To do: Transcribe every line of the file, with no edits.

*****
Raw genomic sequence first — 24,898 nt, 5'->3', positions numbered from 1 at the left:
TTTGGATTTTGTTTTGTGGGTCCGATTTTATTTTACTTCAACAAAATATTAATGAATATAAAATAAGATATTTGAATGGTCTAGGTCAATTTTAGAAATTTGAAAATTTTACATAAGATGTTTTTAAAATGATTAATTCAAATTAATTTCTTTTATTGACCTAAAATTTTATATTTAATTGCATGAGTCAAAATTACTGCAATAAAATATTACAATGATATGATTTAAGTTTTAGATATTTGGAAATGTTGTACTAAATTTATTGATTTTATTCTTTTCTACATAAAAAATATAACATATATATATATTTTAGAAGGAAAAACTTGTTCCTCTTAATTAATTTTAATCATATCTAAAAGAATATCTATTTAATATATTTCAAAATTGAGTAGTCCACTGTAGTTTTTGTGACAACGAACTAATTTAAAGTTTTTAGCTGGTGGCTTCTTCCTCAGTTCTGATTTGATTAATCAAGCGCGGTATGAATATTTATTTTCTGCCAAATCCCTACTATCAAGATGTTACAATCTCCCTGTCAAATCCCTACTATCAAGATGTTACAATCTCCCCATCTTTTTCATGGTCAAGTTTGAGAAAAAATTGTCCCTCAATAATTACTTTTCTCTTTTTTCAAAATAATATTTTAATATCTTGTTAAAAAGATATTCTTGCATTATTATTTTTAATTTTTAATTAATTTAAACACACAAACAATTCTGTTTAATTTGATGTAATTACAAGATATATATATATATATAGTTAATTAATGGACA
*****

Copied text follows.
Raw genomic sequence first — 24,898 nt, 5'->3', positions numbered from 1 at the left:
TTTGGATTTTGTTTTGTGGGTCCGATTTTATTTTACTTCAACAAAATATTAATGAATATAAAATAAGATATTTGAATGGTCTAGGTCAATTTTAGAAATTTGAAAATTTTACATAAGATGTTTTTAAAATGATTAATTCAAATTAATTTCTTTTATTGACCTAAAATTTTATATTTAATTGCATGAGTCAAAATTACTGCAATAAAATATTACAATGATATGATTTAAGTTTTAGATATTTGGAAATGTTGTACTAAATTTATTGATTTTATTCTTTTCTACATAAAAAATATAACATATATATATATTTTAGAAGGAAAAACTTGTTCCTCTTAATTAATTTTAATCATATCTAAAAGAATATCTATTTAATATATTTCAAAATTGAGTAGTCCACTGTAGTTTTTGTGACAACGAACTAATTTAAAGTTTTTAGCTGGTGGCTTCTTCCTCAGTTCTGATTTGATTAATCAAGCGCGGTATGAATATTTATTTTCTGCCAAATCCCTACTATCAAGATGTTACAATCTCCCTGTCAAATCCCTACTATCAAGATGTTACAATCTCCCCATCTTTTTCATGGTCAAGTTTGAGAAAAAATTGTCCCTCAATAATTACTTTTCTCTTTTTTCAAAATAATATTTTAATATCTTGTTAAAAAGATATTCTTGCATTATTATTTTTAATTTTTAATTAATTTAAACACACAAACAATTCTGTTTAATTTGATGTAATTACAAGATATATATATATATATAGTTAATTAATGGACA